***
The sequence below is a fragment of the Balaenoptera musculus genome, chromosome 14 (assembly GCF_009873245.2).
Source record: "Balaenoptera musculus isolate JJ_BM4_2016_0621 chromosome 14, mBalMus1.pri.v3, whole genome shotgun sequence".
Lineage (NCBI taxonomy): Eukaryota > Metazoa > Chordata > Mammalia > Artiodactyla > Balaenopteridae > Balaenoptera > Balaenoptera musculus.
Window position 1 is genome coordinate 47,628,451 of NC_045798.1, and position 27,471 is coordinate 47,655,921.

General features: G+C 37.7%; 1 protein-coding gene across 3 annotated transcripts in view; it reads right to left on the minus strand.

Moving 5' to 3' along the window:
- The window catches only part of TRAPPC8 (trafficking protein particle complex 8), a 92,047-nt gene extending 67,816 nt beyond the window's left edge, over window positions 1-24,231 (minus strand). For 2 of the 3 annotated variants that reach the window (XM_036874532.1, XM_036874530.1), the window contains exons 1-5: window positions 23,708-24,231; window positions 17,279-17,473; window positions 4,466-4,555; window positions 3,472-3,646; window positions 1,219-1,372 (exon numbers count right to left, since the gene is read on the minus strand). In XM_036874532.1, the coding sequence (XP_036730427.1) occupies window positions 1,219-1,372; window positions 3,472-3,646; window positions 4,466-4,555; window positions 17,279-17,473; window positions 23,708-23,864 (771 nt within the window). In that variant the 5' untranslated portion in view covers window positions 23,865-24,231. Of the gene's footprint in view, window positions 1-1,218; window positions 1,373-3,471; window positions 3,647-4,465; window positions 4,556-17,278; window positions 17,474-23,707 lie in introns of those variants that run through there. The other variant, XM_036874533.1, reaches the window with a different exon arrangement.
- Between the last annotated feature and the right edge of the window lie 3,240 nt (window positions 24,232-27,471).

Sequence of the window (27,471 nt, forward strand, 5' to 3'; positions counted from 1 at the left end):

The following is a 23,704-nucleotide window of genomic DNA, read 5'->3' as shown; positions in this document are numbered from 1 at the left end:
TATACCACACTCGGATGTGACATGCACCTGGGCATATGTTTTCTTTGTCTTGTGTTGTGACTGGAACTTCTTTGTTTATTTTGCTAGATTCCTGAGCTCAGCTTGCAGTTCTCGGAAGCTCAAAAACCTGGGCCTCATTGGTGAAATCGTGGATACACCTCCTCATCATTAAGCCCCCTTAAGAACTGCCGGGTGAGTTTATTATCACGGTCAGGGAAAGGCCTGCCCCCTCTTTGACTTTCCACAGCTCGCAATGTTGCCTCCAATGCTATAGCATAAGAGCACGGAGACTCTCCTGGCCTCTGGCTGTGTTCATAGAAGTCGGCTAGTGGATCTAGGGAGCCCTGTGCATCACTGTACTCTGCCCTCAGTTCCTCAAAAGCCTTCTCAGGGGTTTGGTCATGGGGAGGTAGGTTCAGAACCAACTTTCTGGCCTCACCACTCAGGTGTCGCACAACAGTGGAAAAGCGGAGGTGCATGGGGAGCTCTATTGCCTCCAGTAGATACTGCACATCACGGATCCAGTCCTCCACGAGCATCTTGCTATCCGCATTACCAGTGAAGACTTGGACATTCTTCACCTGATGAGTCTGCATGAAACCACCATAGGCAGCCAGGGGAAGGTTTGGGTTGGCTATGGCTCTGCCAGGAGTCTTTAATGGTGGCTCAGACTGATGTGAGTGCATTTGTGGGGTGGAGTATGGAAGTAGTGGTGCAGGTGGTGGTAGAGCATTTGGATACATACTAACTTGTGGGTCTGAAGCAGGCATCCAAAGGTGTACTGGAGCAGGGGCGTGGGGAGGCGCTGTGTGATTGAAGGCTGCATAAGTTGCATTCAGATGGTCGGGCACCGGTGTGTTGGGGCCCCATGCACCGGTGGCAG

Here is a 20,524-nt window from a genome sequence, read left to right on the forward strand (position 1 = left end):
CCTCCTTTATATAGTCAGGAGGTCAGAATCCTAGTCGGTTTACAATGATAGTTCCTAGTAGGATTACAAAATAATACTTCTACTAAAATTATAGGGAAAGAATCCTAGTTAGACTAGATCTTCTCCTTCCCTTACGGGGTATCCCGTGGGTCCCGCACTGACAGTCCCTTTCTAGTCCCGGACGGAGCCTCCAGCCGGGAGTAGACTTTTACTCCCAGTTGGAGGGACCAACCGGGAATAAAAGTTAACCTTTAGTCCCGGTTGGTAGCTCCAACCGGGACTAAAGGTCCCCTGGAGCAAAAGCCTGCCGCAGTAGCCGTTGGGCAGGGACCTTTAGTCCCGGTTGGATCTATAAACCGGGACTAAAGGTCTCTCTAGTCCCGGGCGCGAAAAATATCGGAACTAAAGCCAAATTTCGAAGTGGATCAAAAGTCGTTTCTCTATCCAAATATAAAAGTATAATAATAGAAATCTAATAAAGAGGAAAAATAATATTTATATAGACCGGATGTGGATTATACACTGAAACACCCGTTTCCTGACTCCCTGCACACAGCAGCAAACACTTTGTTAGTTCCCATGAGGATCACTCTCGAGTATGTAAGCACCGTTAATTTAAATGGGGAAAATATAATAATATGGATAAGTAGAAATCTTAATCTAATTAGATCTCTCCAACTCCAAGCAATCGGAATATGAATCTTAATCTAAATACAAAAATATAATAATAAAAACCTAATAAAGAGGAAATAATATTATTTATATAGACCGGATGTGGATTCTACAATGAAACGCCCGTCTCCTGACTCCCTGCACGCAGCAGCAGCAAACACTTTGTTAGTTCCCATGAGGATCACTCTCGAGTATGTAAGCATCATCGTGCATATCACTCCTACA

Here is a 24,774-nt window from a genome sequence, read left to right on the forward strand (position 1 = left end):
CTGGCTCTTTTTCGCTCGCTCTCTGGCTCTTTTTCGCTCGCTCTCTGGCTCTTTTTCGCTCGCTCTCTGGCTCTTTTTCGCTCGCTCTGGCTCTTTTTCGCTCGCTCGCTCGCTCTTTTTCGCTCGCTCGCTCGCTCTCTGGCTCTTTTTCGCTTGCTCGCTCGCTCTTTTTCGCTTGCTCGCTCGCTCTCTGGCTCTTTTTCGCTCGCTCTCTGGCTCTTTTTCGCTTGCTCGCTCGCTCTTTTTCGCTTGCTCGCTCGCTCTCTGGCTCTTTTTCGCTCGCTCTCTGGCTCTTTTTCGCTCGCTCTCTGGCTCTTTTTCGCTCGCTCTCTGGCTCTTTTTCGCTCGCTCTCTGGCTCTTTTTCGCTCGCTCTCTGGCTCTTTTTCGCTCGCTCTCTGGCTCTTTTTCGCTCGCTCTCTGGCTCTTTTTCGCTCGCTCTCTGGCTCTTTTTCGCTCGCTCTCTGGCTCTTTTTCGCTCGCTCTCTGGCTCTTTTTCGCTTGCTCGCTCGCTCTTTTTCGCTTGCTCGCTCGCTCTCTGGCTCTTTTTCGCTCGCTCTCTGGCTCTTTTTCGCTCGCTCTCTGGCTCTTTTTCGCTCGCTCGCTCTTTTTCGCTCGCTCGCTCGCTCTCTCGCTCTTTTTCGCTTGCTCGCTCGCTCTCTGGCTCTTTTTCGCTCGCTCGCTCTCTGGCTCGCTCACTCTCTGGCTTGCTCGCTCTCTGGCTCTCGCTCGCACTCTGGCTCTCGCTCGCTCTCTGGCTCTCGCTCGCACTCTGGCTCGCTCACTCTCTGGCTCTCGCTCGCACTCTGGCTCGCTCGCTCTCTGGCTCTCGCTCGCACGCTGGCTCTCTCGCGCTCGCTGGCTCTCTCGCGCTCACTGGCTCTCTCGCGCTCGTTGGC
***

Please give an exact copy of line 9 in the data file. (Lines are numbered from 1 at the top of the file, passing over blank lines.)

Sequence of the window (27,471 nt, forward strand, 5' to 3'; positions counted from 1 at the left end):